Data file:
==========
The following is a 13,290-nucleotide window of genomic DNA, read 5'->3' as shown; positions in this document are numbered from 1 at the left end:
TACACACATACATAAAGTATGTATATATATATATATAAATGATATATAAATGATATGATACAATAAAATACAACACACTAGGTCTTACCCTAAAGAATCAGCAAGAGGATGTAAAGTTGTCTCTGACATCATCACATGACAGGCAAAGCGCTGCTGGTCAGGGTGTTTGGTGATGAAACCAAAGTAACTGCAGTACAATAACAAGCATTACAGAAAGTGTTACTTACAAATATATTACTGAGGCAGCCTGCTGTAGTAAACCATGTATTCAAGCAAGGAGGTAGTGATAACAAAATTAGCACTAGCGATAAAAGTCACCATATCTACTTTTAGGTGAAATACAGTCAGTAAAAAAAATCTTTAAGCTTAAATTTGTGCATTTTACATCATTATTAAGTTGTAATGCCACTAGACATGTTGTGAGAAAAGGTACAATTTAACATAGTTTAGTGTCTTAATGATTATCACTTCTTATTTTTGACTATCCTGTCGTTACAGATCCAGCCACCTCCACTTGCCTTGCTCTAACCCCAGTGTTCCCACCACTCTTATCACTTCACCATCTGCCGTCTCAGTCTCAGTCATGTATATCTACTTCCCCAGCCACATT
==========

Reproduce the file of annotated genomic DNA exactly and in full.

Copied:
The following is a 13,290-nucleotide window of genomic DNA, read 5'->3' as shown; positions in this document are numbered from 1 at the left end:
TACACACATACATAAAGTATGTATATATATATATATAAATGATATATAAATGATATGATACAATAAAATACAACACACTAGGTCTTACCCTAAAGAATCAGCAAGAGGATGTAAAGTTGTCTCTGACATCATCACATGACAGGCAAAGCGCTGCTGGTCAGGGTGTTTGGTGATGAAACCAAAGTAACTGCAGTACAATAACAAGCATTACAGAAAGTGTTACTTACAAATATATTACTGAGGCAGCCTGCTGTAGTAAACCATGTATTCAAGCAAGGAGGTAGTGATAACAAAATTAGCACTAGCGATAAAAGTCACCATATCTACTTTTAGGTGAAATACAGTCAGTAAAAAAAATCTTTAAGCTTAAATTTGTGCATTTTACATCATTATTAAGTTGTAATGCCACTAGACATGTTGTGAGAAAAGGTACAATTTAACATAGTTTAGTGTCTTAATGATTATCACTTCTTATTTTTGACTATCCTGTCGTTACAGATCCAGCCACCTCCACTTGCCTTGCTCTAACCCCAGTGTTCCCACCACTCTTATCACTTCACCATCTGCCGTCTCAGTCTCAGTCATGTATATCTACTTCCCCAGCCACATT